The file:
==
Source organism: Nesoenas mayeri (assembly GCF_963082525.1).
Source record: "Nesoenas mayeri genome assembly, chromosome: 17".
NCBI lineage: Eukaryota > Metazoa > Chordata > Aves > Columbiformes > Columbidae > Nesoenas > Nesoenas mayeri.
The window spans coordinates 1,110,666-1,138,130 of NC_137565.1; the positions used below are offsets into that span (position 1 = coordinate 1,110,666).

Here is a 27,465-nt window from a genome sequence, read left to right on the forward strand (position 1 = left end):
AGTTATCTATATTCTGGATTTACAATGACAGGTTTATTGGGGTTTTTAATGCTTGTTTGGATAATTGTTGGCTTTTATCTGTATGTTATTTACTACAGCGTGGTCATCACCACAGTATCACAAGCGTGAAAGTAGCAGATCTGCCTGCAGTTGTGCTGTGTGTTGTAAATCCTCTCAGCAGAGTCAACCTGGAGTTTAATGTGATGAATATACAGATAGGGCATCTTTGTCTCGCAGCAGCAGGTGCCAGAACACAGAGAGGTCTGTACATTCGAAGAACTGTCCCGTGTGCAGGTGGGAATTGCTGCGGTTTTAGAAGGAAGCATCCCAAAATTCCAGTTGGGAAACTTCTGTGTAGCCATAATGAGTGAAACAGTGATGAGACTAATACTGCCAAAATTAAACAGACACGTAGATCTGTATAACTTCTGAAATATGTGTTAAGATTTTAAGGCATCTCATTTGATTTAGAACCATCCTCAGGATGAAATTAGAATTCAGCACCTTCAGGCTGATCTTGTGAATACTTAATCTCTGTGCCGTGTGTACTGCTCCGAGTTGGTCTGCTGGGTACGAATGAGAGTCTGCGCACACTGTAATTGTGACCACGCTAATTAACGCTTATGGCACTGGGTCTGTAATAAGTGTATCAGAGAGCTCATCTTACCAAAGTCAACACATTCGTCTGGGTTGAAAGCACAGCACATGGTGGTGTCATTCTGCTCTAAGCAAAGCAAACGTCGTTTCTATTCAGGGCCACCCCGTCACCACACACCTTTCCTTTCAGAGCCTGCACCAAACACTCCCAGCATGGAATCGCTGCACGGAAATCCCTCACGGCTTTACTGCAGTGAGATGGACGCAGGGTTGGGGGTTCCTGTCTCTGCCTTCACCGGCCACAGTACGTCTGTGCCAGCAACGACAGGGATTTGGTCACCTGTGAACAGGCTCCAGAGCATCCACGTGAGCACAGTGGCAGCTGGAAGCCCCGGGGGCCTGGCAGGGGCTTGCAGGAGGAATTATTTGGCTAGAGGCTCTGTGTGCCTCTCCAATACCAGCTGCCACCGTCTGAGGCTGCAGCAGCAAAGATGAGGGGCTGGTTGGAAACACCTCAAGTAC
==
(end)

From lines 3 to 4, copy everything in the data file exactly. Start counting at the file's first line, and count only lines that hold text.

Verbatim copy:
NCBI lineage: Eukaryota > Metazoa > Chordata > Aves > Columbiformes > Columbidae > Nesoenas > Nesoenas mayeri.
The window spans coordinates 1,110,666-1,138,130 of NC_137565.1; the positions used below are offsets into that span (position 1 = coordinate 1,110,666).